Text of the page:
Laplante does an excellent job of explaining and applying phenomenological approaches in anthropology to her explorations of the processes through which scientists collect the traditional medicinal plant A. Afra and transform it into a pharmaceutical drug. Laplante engages A. Afra, Xhosa healer-diviners, Rastafarian bossiedokters, pharmacologists, and the environments in which these beings encounter one another through full sensory participation of her body with these beings and the materials and rhythms of their environments of encounter. Laplante’s engagement is in and of itself direct knowledge of a biomedical chemical’s relational construction through time.

Community Cookbook: Food from the Fort Collins Soul by Madison Brandt

Reading this book is a perfect opportunity to witness creative, innovative anthropology, and get ideas for great meals to make this summer. Bypassing tiresome academic jargon and form in favour of eloquent storytelling and evocative photography, Brandt creates an accessible ethnography in the form of a community cookbook. She weaves together diverse people’s personal recipes and reflections on food in such a way that allows the reader to feel into these cooks’ gastronomic experiences and the meanings that emerge. In addition to being an engaging expression of innovative anthropology, Brandt’s cookbook is intended to contribute to the wellbeing of her mountain town’s community. All the proceeds from sales of the cookbook go to Friends of Happy Heart Farm, a local organism that provides low-income families with food shares from Happy Heart Farm, a community supporting agriculture farm, at accessible discount prices. You can learn more the farm here.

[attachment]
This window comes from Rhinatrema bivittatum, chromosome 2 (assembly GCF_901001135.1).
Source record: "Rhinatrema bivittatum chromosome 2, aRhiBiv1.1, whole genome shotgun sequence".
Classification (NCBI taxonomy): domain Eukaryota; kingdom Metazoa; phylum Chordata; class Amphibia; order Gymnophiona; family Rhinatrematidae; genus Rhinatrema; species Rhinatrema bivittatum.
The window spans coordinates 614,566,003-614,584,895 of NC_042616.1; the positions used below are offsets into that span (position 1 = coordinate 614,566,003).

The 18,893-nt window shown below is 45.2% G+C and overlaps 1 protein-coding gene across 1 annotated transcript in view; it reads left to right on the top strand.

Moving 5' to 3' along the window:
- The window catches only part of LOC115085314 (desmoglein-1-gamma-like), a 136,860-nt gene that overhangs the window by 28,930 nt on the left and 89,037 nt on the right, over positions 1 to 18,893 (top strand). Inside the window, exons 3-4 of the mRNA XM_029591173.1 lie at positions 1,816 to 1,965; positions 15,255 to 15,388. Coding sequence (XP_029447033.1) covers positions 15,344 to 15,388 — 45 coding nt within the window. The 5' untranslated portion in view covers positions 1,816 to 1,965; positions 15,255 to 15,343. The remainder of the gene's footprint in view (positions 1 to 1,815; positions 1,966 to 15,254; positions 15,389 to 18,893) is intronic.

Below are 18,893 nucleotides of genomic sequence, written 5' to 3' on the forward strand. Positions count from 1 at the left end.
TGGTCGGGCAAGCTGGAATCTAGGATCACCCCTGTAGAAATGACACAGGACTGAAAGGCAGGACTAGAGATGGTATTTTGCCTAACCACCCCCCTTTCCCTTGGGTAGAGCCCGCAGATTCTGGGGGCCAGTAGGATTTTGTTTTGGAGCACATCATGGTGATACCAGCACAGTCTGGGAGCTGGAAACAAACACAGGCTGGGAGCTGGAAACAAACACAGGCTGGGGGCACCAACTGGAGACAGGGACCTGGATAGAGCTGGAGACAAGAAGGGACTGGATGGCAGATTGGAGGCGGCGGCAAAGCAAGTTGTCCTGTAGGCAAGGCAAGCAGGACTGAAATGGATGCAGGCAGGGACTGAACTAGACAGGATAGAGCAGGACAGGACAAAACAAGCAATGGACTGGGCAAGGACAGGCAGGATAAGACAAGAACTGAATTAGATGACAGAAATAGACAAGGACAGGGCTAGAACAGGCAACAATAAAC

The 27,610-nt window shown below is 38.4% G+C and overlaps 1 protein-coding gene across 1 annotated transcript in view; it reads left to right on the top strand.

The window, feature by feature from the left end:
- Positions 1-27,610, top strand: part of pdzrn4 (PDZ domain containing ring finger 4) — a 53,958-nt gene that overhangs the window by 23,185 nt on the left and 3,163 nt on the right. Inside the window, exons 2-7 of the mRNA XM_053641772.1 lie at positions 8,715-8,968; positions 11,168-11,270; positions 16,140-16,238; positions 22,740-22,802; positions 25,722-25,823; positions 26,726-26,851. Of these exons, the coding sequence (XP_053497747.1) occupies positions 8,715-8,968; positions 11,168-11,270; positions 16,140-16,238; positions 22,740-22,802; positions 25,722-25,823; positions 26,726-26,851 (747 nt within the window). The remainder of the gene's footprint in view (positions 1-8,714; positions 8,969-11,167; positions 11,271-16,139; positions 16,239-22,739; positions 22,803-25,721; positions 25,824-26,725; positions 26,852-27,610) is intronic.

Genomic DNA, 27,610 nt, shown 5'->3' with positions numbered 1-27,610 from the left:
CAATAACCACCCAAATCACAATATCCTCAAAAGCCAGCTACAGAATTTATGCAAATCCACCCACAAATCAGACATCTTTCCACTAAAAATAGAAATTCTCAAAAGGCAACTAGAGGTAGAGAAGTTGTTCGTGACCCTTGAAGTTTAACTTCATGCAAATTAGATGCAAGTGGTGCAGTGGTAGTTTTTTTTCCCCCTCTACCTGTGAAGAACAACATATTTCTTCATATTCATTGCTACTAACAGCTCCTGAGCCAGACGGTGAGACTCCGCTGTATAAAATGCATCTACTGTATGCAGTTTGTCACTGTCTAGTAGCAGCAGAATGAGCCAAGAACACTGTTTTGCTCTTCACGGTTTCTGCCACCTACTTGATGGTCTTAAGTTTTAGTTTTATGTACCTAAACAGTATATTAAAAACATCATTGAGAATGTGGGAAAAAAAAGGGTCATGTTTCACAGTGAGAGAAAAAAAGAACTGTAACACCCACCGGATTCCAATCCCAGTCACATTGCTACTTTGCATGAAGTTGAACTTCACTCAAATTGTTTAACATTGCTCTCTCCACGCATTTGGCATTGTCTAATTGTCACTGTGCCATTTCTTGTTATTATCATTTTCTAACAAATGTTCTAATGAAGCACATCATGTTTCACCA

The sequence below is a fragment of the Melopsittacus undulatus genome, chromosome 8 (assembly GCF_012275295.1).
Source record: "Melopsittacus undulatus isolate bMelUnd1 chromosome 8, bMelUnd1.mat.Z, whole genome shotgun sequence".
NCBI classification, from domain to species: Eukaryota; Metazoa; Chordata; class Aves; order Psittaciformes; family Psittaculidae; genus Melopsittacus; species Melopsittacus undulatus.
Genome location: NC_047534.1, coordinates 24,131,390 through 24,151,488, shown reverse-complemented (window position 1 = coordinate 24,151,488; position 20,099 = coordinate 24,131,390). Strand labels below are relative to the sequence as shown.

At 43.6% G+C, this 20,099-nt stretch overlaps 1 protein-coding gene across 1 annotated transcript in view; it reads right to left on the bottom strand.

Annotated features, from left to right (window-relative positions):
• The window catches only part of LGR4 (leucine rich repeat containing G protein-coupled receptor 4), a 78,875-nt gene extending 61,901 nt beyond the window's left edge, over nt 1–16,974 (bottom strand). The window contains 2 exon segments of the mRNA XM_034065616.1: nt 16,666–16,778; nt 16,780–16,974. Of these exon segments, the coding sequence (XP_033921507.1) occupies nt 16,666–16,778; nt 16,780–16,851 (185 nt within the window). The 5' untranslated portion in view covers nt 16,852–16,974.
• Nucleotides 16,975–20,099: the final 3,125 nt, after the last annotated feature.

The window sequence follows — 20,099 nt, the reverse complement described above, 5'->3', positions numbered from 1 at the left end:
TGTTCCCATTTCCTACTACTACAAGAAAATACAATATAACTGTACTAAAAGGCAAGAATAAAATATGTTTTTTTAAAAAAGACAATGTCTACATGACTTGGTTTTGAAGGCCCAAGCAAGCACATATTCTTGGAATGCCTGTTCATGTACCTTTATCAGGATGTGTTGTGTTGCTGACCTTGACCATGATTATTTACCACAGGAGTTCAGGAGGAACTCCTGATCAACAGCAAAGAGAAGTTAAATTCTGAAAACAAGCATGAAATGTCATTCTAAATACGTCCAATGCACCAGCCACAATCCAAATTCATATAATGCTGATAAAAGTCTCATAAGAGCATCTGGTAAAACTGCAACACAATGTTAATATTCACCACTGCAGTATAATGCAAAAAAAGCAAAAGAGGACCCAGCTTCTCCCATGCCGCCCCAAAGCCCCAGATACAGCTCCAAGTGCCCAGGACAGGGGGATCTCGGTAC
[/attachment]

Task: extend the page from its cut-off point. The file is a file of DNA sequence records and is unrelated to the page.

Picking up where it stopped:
Image Credit:  Ari Bakker via flickr

About The Author

Nicolas Rasiulis
University of Ottawa, MA Candidate, Anthropology

I have been breathing, eating, sensing, and enacting many other basic but endearing physiological processes since I was born in the Spring of 1991. In the Summer of 2003 I was introduced to canoe-camping by my brother in the Goutte d’Eau region of the Outaouais Valley in Québec, Canada. Years of teenage adventures in this diversely forested, lake-filled, rocky land afforded me with a direct engagement with nature through which I developed passion for nomadic life deeply enmeshed within local ecosystems. At the age of 18, I became a camp counsellor specialized in canoe expeditions. During the last two of my five years guiding canoe adventures, I began teaching and practicing anthropology to and with teenage clients. These experiences helped me dip my paddle in the stream of anthropology, preparing myself for the challenging rapids and falls of a master’s thesis fieldwork expedition among Dukha reindeer herders in their Taiga homeland of northernmost Mongolia. Participating in the life of endearing, resilient Dukha people I was drawn into the roots of what it is and means to be alive. I now live the wild and character-forming experience of writing a thesis about a people who changed my life for the better. Every day I thank the World for Everything, and smile.